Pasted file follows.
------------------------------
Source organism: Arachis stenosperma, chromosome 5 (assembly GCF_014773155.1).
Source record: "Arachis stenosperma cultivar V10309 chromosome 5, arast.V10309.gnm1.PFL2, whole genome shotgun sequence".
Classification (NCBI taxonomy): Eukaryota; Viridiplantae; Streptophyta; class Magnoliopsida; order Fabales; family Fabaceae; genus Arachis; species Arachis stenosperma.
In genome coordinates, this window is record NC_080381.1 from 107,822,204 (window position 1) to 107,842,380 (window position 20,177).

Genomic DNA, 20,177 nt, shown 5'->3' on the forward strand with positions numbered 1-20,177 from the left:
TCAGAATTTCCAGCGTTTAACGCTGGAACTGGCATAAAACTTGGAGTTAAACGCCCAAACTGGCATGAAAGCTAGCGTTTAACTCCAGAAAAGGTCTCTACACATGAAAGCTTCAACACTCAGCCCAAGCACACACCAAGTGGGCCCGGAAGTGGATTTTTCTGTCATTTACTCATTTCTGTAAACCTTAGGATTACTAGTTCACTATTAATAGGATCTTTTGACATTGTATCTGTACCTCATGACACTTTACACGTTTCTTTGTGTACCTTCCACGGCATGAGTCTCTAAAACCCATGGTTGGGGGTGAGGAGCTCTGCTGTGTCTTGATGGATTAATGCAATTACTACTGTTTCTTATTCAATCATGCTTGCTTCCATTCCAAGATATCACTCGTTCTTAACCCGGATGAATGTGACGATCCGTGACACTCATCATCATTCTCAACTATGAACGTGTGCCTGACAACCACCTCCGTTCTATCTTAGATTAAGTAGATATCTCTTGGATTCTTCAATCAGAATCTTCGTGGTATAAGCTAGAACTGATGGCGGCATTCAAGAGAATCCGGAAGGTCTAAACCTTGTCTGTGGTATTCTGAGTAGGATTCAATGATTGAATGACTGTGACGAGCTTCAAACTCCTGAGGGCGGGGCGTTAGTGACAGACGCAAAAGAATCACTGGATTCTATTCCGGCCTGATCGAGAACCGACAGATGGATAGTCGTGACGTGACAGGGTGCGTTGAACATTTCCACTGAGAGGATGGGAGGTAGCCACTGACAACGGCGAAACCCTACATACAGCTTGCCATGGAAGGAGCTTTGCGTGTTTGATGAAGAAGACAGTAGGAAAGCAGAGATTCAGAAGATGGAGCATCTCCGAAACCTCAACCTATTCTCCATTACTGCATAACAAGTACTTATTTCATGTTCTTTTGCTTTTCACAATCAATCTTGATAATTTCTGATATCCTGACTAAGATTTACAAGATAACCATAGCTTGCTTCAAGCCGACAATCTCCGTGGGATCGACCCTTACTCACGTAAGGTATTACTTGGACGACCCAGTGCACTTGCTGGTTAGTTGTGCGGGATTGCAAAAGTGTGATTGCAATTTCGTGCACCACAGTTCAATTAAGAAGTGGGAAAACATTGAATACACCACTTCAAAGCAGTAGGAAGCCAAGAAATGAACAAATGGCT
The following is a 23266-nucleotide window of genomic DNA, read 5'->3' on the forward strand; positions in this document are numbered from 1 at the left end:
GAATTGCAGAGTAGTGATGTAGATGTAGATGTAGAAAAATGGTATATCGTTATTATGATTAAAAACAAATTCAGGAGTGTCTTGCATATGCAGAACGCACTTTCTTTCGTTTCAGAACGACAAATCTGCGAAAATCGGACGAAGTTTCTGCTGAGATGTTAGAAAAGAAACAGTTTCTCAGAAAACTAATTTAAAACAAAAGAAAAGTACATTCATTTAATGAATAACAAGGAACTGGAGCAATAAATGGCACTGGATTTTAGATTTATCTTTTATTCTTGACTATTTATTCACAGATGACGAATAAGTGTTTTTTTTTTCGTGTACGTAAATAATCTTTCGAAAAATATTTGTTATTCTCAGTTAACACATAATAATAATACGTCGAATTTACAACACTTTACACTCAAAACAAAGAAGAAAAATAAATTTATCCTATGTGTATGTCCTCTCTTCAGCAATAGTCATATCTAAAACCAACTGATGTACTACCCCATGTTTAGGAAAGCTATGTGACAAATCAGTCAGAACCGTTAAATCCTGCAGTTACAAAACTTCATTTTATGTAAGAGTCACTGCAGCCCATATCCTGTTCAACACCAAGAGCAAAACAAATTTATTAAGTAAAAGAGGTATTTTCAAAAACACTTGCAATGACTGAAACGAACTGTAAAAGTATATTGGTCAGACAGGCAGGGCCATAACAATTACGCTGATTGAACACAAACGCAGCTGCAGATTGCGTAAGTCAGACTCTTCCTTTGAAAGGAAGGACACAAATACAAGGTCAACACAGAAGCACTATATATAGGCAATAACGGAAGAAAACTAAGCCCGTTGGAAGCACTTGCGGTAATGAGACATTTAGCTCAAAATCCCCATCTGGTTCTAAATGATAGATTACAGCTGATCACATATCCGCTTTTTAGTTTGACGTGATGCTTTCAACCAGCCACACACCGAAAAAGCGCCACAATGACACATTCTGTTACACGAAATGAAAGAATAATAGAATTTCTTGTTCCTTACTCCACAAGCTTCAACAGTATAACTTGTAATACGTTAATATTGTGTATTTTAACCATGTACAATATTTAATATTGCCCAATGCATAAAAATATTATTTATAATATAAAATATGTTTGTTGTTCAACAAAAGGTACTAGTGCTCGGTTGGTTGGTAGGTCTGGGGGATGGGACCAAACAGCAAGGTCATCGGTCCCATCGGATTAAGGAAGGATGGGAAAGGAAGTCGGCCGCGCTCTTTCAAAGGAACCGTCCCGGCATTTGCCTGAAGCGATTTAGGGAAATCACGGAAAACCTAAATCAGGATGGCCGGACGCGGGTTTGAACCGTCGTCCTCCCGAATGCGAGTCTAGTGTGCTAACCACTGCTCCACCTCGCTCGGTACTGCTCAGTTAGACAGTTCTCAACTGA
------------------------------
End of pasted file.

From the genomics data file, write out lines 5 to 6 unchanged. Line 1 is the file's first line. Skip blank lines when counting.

Genomic DNA, 20,177 nt, shown 5'->3' on the forward strand with positions numbered 1-20,177 from the left:
TCAGAATTTCCAGCGTTTAACGCTGGAACTGGCATAAAACTTGGAGTTAAACGCCCAAACTGGCATGAAAGCTAGCGTTTAACTCCAGAAAAGGTCTCTACACATGAAAGCTTCAACACTCAGCCCAAGCACACACCAAGTGGGCCCGGAAGTGGATTTTTCTGTCATTTACTCATTTCTGTAAACCTTAGGATTACTAGTTCACTATTAATAGGATCTTTTGACATTGTATCTGTACCTCATGACACTTTACACGTTTCTTTGTGTACCTTCCACGGCATGAGTCTCTAAAACCCATGGTTGGGGGTGAGGAGCTCTGCTGTGTCTTGATGGATTAATGCAATTACTACTGTTTCTTATTCAATCATGCTTGCTTCCATTCCAAGATATCACTCGTTCTTAACCCGGATGAATGTGACGATCCGTGACACTCATCATCATTCTCAACTATGAACGTGTGCCTGACAACCACCTCCGTTCTATCTTAGATTAAGTAGATATCTCTTGGATTCTTCAATCAGAATCTTCGTGGTATAAGCTAGAACTGATGGCGGCATTCAAGAGAATCCGGAAGGTCTAAACCTTGTCTGTGGTATTCTGAGTAGGATTCAATGATTGAATGACTGTGACGAGCTTCAAACTCCTGAGGGCGGGGCGTTAGTGACAGACGCAAAAGAATCACTGGATTCTATTCCGGCCTGATCGAGAACCGACAGATGGATAGTCGTGACGTGACAGGGTGCGTTGAACATTTCCACTGAGAGGATGGGAGGTAGCCACTGACAACGGCGAAACCCTACATACAGCTTGCCATGGAAGGAGCTTTGCGTGTTTGATGAAGAAGACAGTAGGAAAGCAGAGATTCAGAAGATGGAGCATCTCCGAAACCTCAACCTATTCTCCATTACTGCATAACAAGTACTTATTTCATGTTCTTTTGCTTTTCACAATCAATCTTGATAATTTCTGATATCCTGACTAAGATTTACAAGATAACCATAGCTTGCTTCAAGCCGACAATCTCCGTGGGATCGACCCTTACTCACGTAAGGTATTACTTGGACGACCCAGTGCACTTGCTGGTTAGTTGTGCGGGATTGCAAAAGTGTGATTGCAATTTCGTGCACCACAGTTCAATTAAGAAGTGGGAAAACATTGAATACACCACTTCAAAGCAGTAGGAAGCCAAGAAATGAACAAATGGCT